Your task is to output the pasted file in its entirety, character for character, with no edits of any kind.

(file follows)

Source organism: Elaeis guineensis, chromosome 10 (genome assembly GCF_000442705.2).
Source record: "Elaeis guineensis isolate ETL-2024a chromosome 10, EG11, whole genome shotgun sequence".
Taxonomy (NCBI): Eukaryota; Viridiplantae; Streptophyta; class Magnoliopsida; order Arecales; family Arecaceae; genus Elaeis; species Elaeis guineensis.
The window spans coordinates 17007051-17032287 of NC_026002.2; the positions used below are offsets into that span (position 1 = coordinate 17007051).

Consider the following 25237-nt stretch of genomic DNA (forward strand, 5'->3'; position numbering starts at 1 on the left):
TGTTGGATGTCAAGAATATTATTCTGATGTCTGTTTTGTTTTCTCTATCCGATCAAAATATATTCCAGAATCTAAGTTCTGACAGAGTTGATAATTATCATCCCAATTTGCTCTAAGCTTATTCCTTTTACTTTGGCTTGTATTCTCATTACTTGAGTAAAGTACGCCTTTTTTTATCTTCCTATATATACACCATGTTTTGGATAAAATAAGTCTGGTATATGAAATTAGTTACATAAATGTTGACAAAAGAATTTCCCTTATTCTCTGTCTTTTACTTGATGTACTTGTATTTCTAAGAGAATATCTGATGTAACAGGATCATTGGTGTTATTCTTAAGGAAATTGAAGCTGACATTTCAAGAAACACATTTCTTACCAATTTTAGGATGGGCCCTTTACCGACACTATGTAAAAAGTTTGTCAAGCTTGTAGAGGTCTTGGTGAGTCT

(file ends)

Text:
Source organism: Elaeis guineensis, chromosome 10 (genome assembly GCF_000442705.2).
Source record: "Elaeis guineensis isolate ETL-2024a chromosome 10, EG11, whole genome shotgun sequence".
Taxonomy (NCBI): Eukaryota; Viridiplantae; Streptophyta; class Magnoliopsida; order Arecales; family Arecaceae; genus Elaeis; species Elaeis guineensis.
The window spans coordinates 17007051-17032287 of NC_026002.2; the positions used below are offsets into that span (position 1 = coordinate 17007051).

Consider the following 25237-nt stretch of genomic DNA (forward strand, 5'->3'; position numbering starts at 1 on the left):
TGTTGGATGTCAAGAATATTATTCTGATGTCTGTTTTGTTTTCTCTATCCGATCAAAATATATTCCAGAATCTAAGTTCTGACAGAGTTGATAATTATCATCCCAATTTGCTCTAAGCTTATTCCTTTTACTTTGGCTTGTATTCTCATTACTTGAGTAAAGTACGCCTTTTTTTATCTTCCTATATATACACCATGTTTTGGATAAAATAAGTCTGGTATATGAAATTAGTTACATAAATGTTGACAAAAGAATTTCCCTTATTCTCTGTCTTTTACTTGATGTACTTGTATTTCTAAGAGAATATCTGATGTAACAGGATCATTGGTGTTATTCTTAAGGAAATTGAAGCTGACATTTCAAGAAACACATTTCTTACCAATTTTAGGATGGGCCCTTTACCGACACTATGTAAAAAGTTTGTCAAGCTTGTAGAGGTCTTGGTGAGTCT